A lot can happen in 12 months. January heralded a seismic shift, with Auriga, Levain and Five Restaurant & Street Lounge calling it quits. But wouldn't you know it? By December, a pack of newcomers had re-energized the scene.
Alex Roberts sure read the market right. For his second Minneapolis marquee, the chef and co-owner of Restaurant Alma turned his attention toward the simple pleasures of home cooking. Leaving the land of hot dish, Roberts headed south for inspiration, gleaning from West African, Caribbean and South American cooking traditions to forge an affordable and original dining experience, one based on a pair of singularly delicious proteins (slow-cooked pork, crispy roast chicken), a mouth-watering list of simple side dishes (oven-glazed garnet yams, Cheddar-enriched grits, jalapeño-laced creamed spinach, a superlative corn bread) and a short list of inexpensive beers and wines. Brasa, which is Spanish for "red-hot coals," has quickly evolved into a top takeout address. Hanging out in the cleverly repackaged former service station is a treat, too. Put in Hollywood terms, Brasa is the feel-good restaurant of the year. For Rick Nelson's full review of Nick and Eddie, go here.
For chef Stewart Woodman, the third time feels like the charm. First came the auspicious local cooking debut (Levain), followed by the big-stakes failure (Five Restaurant & Street Lounge). Now he and spouse Heidi Woodman have embraced more modest ambitions. They're stamping their distinctive imprint on the neighborhood restaurant template, taking over the intimate Pane Vino Dolce digs, hooking up with a new partner (Frank Thorpe, who doubles as a charming maitre' d) and putting every square inch of their elfin kitchen to use. The ingredients may be more proletariat than in past gigs, but each plate sings with Woodman's singular cooking style (see our review in next week's Taste). In a year peppered with affordable, well-executed neighborhood restaurants -- Cafe Maude, Cafe Levain, Wayzata Eatery and Wine Bar and Blackbird -- Heidi's definitely rises to the top.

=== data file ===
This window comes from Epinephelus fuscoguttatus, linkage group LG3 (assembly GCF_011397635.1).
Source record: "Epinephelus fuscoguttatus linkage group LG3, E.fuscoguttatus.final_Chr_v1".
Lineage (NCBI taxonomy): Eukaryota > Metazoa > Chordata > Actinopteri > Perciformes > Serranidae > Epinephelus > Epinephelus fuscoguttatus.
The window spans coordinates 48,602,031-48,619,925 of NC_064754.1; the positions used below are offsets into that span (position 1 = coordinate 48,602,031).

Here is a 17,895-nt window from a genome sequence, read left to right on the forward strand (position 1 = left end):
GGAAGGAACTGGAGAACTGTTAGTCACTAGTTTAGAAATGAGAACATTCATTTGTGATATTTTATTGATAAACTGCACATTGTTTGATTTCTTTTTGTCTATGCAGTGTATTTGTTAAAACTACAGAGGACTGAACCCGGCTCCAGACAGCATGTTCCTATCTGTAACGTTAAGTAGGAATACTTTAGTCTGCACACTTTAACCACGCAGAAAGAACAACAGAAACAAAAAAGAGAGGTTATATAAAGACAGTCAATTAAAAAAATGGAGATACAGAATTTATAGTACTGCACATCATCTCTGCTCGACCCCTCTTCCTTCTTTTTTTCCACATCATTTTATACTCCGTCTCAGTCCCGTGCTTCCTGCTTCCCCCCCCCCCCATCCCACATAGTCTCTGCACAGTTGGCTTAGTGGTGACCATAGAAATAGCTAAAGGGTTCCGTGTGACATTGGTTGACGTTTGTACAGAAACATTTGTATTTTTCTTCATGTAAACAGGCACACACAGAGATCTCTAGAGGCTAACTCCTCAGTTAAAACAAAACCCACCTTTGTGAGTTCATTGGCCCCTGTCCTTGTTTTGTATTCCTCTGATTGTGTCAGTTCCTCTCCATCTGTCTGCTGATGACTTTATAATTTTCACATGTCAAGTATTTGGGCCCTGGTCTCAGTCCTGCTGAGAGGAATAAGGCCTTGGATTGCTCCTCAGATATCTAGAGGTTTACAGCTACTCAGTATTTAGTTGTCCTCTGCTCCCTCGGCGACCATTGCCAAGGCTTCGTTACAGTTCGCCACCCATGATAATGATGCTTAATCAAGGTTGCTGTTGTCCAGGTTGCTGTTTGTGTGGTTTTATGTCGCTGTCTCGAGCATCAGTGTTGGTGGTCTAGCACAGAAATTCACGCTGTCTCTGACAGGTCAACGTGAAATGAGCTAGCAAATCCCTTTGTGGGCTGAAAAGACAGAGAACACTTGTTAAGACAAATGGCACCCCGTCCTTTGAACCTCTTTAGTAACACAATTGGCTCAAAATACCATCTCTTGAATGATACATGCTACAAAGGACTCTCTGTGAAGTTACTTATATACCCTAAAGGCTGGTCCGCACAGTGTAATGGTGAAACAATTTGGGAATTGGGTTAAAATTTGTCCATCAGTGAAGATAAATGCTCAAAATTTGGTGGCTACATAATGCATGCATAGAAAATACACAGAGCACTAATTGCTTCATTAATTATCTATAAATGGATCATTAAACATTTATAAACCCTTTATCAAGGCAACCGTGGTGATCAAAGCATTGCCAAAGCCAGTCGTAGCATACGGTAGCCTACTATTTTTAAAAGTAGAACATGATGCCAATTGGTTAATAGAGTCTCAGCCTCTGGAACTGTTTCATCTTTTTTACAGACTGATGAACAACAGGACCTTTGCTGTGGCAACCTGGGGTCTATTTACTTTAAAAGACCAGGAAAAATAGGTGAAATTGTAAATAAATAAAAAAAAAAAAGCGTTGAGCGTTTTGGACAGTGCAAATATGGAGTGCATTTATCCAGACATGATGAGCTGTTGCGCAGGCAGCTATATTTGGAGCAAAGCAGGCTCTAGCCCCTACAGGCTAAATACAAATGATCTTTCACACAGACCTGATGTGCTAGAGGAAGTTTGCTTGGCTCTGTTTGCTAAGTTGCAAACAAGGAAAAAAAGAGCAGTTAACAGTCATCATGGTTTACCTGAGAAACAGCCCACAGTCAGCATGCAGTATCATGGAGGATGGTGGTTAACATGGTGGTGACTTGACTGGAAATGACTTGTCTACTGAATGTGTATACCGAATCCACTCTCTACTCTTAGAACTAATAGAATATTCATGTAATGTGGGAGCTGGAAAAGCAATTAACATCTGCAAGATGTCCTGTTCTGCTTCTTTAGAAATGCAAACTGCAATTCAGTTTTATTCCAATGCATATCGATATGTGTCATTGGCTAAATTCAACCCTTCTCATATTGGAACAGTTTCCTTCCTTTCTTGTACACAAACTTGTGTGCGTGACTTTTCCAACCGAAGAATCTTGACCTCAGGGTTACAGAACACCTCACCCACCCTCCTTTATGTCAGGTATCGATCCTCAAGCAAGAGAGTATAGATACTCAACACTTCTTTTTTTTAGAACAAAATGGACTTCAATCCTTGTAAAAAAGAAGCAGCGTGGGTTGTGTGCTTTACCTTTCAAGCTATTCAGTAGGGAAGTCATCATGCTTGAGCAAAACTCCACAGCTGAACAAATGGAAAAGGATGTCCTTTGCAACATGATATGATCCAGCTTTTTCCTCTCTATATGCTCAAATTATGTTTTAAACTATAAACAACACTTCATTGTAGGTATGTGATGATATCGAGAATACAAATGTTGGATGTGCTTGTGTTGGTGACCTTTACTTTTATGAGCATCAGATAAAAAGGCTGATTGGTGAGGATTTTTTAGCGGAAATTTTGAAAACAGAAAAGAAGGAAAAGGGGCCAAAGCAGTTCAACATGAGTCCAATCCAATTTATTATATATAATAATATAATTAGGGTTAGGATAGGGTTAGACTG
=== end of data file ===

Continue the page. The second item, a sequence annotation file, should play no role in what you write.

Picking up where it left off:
While every dining entreprenuer around him was going casual, Sameh Wadi took off in the other direction: white tablecloths, attentive service, expense-account prices. And thoroughly exciting, exacting and elegant cooking. The 24-year-old chef knows how to finesse North African and Middle Eastern flavors for Midwestern audiences, converting the unfamiliar into must-haves: harissa-laced lamb sausages, gorgeous pickled vegetables, fig-kissed quail; even exotics such as tender, gently fried lamb brains are handled with aplomb. Go for a snack -- the fiery lamb meatballs, eggplant-cauliflower fritters and citrus-curry blue crab salad constitute some of the city's most memorable starters -- and then stay for the whole shebang, starting with a shallow, fragrant bowl of salmon and clams in a saffron-fennel-olives broth. No doubt about it; for diners, Wadi's gamble is certainly paying off. For Rick Nelson's full review of Saffron, go here.
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